As the world continues to rely on computers and computer technology, many industries are changing rapidly.
One of the results of this new digitized world is guitar modeling amps, which first came on the scene approximately 20 years ago with Line 6 and other manufacturers.
A guitar modeling amp is an amplifier that uses digital circuitry to imitate the most popular amplifier/cabinet combinations, whether they’re solid-state or vacuum tube amps.
It’s not common for guitar modeling amps to use both digital and analog circuitry.
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Analog circuitry is a set of technological components that record a sound wave in its original form while going untouched by any processing.
Digital circuitry, on the other hand, cuts the sound up into small sample sizes at a particular interval of time and then stores them in a digital device.
In many cases, digital amplifier modelers can be used as plug-ins in digital audio workstations or they can be built into an amplifier or device of some kind.
What makes amp modelers special is they have the capability to imitate so many different sounds, including before and after the signal has been created.
In other words, a guitar sound can actually be recorded without any effects, also known as “clean,” and then the processing and effects can be applied to it after.
What this means is that the guitarist has more options in terms of what can be done both before and after. You can record just one sound with your guitar, and then apply whatever effects you want to it after it’s been recorded.
Another advantage of this type of circuitry is the fact the instrumentalist doesn’t have to re-record their part with a separate effect, every time they want a new sound.
Admittedly, real analog effects sound much better than digital effects, especially when they’ve been recorded in real-time with the guitar, but there are still major advantages to using digital effects.
More importantly, the quality of digital processing is only getting better year-by-year.
Types Of Guitar Amplifier Modelers
There are a few different kinds of modellers, including modeling amplifiers that have in-built digital circuitry on top of a speaker-cabinet combination, as well as amplifier modellers, which are devices that you can connect to a computer or a speaker cabinet.
1) Digital Amplifier Modelers
One example of an amplifier model is the classic Line 6 POD.
The Line 6 POD system, created in 1998, was a revolutionary product in terms of amp modeling because of its dynamism and versatility.
The very first model of the Line 6 POD, pictured above, was a small red device that connects directly into a computer or an amplifier. It processes the guitar signal and then sends it either directly into the computer for recording or through a speaker-cabinet combination.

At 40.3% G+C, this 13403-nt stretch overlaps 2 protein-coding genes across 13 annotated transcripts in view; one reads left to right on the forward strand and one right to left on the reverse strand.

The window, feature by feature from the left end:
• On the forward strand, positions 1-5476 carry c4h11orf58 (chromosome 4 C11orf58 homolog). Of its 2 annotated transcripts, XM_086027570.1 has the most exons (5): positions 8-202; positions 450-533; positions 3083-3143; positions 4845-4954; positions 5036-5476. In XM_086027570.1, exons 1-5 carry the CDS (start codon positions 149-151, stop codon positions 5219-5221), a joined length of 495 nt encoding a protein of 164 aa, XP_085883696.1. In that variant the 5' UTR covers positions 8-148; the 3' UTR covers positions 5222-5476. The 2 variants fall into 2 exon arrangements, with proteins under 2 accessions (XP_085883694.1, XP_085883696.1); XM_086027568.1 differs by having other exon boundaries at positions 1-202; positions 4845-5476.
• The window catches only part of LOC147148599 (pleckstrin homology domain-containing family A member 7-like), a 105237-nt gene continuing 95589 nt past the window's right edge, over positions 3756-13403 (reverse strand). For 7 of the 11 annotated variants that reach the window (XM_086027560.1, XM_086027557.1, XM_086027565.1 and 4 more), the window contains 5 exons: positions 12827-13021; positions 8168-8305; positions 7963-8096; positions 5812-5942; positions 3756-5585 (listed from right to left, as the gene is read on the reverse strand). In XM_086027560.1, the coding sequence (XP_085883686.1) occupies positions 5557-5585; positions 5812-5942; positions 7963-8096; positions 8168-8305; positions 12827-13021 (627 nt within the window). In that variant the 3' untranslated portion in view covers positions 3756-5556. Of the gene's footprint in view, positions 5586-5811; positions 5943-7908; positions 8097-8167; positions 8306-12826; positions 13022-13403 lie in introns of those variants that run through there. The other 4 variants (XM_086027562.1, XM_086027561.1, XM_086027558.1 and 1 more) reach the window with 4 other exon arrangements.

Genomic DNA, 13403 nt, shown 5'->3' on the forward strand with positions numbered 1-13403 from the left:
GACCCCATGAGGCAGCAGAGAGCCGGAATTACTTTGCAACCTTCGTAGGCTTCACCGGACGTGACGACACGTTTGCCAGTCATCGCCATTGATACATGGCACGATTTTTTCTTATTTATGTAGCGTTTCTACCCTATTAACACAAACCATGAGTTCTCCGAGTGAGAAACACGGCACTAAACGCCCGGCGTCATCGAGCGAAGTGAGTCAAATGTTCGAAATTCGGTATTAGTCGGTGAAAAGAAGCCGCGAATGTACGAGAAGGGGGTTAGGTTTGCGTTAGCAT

Essentially, what the Line 6 POD does is that it takes the input of the guitar signal and sends it through a series of components for processing.
The idea behind digitizing the audio signal is so that we can imitate some of the most popular amplifiers on the market.
While many argue over how good they really sound, amp modelers are incredibly small, light-weight, compact, versatile, cost-effective, and convenient.
Whether or not they sound the best is overlooked by many of their users due to how versatile and useful they are. Personally, I love my Line 6 POD, and I use it all of the time.
If you’re interested in purchasing one, however, I would recommend getting the updated version, the Line 6 HD500x. Check the price here on Amazon.
There are also multi-effects processors that use the same type of circuitry, not to imitate some of the most common amp/cab combinations, but other effects.
For instance, it’s not uncommon for guitarists to have all of their effects in just one effects pedal, rather than dozens upon dozens of analog pedals that perform the same function.
The result of this is that the player doesn’t need to carry dozens of analog stomp-boxes anymore. A stompbox is another term for “guitar pedal,” which you can read more about here.
As it was just noted, many still argue whether or not a digital amp modeler or a multi-effects processor can come close to the analog sound that the world first got used to when recording and effects became more common and attainable by the average musician.
Really, it’s up to personal preferences, and this will be decided by how much sound quality you’re willing to sacrifice for convenience, portability, ease-of-use, versatility, and dynamism.
2) Digital Modeling Amplifiers
Digital modeling amplifiers are different, in the sense that it’s an amplifier with a processor/modeling device built into it.
For example, modeling amps such as the Peavey Vypyr, Fender Mustang, or the Line 6 Spider series are amplifiers that have computer processors built into them.
In other words, a digital modeling amplifier like a Line 6 Spider II is a speaker system with a digital amplifier modeler built into it.
Higher-end models can amplify the sound with a traditional vacuum tube set up but with digital modeling as well.